It is 2014, the farthest our society has ever been technologically. We have never faced a complete obliteration of science or electronics like some films and television shows portray in a fictional world. We live in a world where the majority of the population have an understanding of the internet and almost everyone has taken a photograph or been photographed. We live in a world where the quality of our cell phone's built in cameras take detailed enough shots to be used on the cover of large publications (shot by a friend and absolutely wonderful food photographer, Daniel Krieger). So why do photographers constantly bicker over gear not being good enough? I know I am not the first person to bring this up in a public forum which is why I won't be soap boxing on this subject today. Instead, I want to show you professional work that I did with cheap gear and I wouldn't have changed it in the least.
The span of time between now and when I threw my hat in to the professional photography ring really seems like the smallest blip on the radar imaginable. I have worked hard the last 3 years to overcome getting started too quickly and I am starting feel like I am doing exactly what it is I am supposed to be doing. Like anyone getting started on a new skill, I practiced and I practiced until I felt like the camera was an extension of me. Though that probably induced an eye roll or two, I don't know how else to put it; it's no different than a skateboard under the feet of a skilled rider or strings at the finger tips of a first violinist. It takes practice, dedication and confidence.
In this blog post I want to show you work that I have done for a local restaurant. This is one of my first ventures into commercial photography, but knowing how to use my camera is a good enough confidence booster to know that I can produce good images for what they were wanting. The client is Co Sushi, a new restaurant to the Myrtle Beach area, looking to expand their gallery of images that will be used in social media as well as possible print ads. They were looking for some images of the restaurant itself but mostly some good shots of their menu items.
These items were shot with the now discontinued Nikon D3200, a 50mm 1.8 lens and an 85mm 3.5 macro. A base, bottom of the totem pole DSLR with two of the cheapest lenses that Nikon makes. In addition, I also used an Alien Bees B800 in a shoot through umbrella (which could have easily been done with just a speedlight.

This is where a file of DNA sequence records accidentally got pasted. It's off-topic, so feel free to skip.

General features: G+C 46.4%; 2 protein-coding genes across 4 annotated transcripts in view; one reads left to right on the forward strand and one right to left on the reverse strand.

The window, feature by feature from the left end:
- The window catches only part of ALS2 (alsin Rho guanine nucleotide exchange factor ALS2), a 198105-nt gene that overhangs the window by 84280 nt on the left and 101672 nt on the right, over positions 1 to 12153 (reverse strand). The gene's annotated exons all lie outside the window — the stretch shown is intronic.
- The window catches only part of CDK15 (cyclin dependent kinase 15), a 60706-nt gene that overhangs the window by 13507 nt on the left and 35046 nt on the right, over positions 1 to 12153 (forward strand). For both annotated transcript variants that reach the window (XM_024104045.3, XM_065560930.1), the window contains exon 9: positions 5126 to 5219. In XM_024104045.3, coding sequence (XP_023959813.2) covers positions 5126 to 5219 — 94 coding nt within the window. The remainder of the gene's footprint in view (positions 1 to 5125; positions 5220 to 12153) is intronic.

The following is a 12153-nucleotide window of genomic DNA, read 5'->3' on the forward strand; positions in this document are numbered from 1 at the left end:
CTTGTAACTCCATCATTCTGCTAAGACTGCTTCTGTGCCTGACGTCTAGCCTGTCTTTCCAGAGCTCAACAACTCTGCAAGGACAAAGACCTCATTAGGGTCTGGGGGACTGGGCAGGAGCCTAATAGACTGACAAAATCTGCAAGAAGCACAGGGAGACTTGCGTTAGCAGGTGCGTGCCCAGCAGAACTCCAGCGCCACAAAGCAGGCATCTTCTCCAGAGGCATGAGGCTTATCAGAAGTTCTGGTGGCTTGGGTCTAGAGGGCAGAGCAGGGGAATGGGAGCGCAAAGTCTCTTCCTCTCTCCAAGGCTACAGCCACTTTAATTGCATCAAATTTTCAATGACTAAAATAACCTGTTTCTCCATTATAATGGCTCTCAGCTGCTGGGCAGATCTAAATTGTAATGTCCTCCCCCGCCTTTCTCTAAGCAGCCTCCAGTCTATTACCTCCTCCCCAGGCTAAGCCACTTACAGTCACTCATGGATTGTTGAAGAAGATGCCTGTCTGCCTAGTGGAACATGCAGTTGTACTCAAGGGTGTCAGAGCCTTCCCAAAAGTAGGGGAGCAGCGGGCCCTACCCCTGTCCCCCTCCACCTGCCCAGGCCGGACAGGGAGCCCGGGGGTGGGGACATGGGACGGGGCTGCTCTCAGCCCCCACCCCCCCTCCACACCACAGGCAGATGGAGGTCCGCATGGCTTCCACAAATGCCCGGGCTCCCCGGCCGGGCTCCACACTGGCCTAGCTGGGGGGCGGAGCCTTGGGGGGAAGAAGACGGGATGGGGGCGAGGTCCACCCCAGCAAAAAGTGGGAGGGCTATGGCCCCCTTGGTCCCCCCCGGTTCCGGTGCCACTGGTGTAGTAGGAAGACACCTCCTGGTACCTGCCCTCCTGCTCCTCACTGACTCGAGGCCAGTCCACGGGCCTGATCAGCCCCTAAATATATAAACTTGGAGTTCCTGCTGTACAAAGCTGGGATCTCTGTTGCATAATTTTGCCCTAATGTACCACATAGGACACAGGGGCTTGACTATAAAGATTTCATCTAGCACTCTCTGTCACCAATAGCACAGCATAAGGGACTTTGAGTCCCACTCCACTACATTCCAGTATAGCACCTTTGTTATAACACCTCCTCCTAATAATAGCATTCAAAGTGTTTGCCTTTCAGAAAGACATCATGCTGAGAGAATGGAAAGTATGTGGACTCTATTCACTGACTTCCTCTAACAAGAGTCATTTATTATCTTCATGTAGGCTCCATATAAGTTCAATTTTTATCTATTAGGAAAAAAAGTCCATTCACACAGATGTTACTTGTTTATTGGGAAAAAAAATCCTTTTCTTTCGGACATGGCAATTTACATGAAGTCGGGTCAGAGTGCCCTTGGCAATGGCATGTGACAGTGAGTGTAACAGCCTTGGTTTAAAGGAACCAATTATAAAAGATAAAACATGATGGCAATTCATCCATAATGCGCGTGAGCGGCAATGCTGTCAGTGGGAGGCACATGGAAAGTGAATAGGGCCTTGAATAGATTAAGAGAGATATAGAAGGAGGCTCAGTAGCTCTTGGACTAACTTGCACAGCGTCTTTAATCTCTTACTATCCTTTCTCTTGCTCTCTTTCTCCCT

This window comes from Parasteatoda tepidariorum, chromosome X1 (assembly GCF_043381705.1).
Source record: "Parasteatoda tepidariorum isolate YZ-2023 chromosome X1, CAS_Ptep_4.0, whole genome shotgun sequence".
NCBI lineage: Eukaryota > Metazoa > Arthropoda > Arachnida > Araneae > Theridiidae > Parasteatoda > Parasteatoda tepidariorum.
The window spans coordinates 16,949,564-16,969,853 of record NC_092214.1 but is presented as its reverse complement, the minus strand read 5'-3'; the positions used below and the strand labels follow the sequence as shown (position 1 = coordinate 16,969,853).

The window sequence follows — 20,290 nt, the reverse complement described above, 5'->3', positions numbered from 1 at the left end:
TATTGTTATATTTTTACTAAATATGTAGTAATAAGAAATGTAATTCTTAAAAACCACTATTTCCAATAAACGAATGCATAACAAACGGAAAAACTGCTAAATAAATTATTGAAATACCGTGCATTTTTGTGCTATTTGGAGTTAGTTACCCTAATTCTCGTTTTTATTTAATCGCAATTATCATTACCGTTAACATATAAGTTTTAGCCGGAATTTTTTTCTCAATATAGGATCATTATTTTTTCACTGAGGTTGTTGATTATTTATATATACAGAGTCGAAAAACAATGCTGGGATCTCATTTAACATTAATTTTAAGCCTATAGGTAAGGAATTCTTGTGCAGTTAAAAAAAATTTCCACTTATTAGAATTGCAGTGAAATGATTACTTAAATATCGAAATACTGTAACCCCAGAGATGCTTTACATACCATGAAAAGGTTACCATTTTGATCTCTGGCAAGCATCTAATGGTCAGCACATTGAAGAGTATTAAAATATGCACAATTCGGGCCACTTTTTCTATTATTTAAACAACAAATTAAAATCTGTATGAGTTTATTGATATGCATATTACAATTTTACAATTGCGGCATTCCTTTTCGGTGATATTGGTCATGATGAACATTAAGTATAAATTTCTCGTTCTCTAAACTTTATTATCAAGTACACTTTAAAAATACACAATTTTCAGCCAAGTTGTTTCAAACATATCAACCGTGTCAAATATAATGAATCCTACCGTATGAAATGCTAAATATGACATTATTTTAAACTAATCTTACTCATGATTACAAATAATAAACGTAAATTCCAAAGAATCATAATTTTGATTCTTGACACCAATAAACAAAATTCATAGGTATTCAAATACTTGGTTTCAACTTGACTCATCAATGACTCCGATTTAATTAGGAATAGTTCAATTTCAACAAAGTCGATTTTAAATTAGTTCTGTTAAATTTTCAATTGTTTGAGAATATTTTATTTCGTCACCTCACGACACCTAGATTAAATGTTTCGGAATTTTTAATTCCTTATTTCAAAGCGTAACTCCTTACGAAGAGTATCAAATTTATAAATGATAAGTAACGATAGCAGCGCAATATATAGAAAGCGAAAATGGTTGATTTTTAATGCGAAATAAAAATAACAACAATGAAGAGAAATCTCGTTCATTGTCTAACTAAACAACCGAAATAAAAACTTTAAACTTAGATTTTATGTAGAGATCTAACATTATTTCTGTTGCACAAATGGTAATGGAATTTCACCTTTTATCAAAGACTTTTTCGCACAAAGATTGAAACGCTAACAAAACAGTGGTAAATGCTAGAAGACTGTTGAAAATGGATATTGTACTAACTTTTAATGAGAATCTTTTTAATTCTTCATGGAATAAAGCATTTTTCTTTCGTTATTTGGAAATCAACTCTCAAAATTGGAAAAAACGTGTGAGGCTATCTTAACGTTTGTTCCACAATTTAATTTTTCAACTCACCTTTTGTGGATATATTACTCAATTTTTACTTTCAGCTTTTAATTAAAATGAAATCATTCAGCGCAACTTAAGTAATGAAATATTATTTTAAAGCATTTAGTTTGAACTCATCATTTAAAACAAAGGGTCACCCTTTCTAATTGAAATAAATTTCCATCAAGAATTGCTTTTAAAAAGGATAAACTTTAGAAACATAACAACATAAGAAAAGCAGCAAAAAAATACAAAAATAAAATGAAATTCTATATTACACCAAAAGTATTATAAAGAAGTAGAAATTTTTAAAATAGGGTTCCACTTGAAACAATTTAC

First of all, the reason I used this camera was that my D600 is out for repair but I picked the 3200 over all the other cameras I have access to because it's simple. Sometimes, dare I say most times, less is more. I used a dining table inside the restaurant as my base set up in the corner as to not disturb any of the early guests coming in for lunch. Most everything I shot was simple enough, from a lighting and composition standpoint. Knowing what I was doing and the limitations of my gear is how I was able to make the best of this job. It doesn't take much more than creativity to make something good. Don't get me wrong, I'm not sitting here patting myself on the back; it's just that jobs like this are the reason I love my job. I got to make a beautiful photo of something beautifully crafted. I took less than 800 worth of gear and did the same as I could have done with the very best gear my credit card limit would allow me to buy. Having professional gear does not make you a professional, being a professional makes you a professional. You can throw money all day long at a canvas but it won't make a masterpiece. Don't think it's any different with a camera or lens.